Brian Palmer-Rubin received his Ph.D. in Political Science from the University of California, Berkeley in 2015. His book project examines the participation of small-business and peasant organizations in policymaking in Mexico. While scholars and practitioners argue that civil society participation enhances the success of development policy, interest organizations all too often prioritize state handouts over policy engagement, falling prey to “the patronage trap.” This project combines field research evidence gathered over 18 months with original survey and state subsidy data to show that the ability of organizations to achieve collective action autonomously and the electoral incentives of ruling politicians shape organizational policy participation.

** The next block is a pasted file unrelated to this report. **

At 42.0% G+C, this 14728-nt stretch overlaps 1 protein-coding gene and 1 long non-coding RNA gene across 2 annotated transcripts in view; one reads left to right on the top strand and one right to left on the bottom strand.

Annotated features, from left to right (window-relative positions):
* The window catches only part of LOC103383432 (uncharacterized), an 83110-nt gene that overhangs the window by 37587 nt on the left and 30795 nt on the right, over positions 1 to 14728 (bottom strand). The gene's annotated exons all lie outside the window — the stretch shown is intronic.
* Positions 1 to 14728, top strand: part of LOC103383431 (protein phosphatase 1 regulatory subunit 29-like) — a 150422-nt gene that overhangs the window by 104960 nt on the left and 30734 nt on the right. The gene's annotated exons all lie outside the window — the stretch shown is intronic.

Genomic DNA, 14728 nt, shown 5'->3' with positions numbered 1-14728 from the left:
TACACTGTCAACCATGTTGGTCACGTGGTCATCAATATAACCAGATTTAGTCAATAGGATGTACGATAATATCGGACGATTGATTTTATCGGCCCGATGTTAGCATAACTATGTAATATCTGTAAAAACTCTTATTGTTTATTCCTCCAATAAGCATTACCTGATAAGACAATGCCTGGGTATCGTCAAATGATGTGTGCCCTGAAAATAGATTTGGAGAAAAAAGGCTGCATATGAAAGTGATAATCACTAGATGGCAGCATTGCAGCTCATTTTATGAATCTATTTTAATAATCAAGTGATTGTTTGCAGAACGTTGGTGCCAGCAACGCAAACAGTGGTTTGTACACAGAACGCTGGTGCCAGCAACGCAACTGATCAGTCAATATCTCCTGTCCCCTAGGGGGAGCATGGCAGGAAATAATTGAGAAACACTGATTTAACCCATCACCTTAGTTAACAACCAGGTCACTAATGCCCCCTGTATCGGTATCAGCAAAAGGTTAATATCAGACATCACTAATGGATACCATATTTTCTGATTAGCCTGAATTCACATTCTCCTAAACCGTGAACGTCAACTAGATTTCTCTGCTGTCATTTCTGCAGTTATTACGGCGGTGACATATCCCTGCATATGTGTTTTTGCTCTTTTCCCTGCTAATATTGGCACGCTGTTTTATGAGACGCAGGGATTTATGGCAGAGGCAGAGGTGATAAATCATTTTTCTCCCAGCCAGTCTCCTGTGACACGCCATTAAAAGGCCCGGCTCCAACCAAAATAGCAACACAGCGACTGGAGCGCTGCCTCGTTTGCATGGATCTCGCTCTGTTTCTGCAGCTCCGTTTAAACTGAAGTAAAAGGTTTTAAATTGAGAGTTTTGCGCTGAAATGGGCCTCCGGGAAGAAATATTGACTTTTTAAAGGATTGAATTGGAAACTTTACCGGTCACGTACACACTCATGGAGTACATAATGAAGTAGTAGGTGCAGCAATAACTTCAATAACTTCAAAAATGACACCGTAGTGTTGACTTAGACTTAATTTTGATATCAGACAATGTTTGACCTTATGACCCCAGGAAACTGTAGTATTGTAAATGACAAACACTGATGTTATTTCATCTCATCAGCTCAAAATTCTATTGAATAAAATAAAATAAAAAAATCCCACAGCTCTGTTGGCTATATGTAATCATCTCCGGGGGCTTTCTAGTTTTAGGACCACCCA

Other projects include an analysis of the electoral effects of indigenous-concentrated districts in Mexico, the relationship between clientelism and interest organizations, and the political participation of the informal sector. This work has been published in Comparative Political Studies and in the edited volume Mexico's Evolving Democracy: A Comparative Study of the 2012 Elections and has been supported by the Social Science Research Council, the Inter-American Foundation, UC-Berkeley’s Institute for Research on Labor and Employment, and UC-San Diego’s Center for U.S.-Mexican Studies.
Brian has also published work on the topic of transparency in development spending in Mexico. He collaborated on an article on the effectiveness of Mexico’s transparency institutions in Gestión y Política Pública and has written several policy-oriented publications concerning transparency in Mexican agricultural subsidies, published by the Woodrow Wilson Center.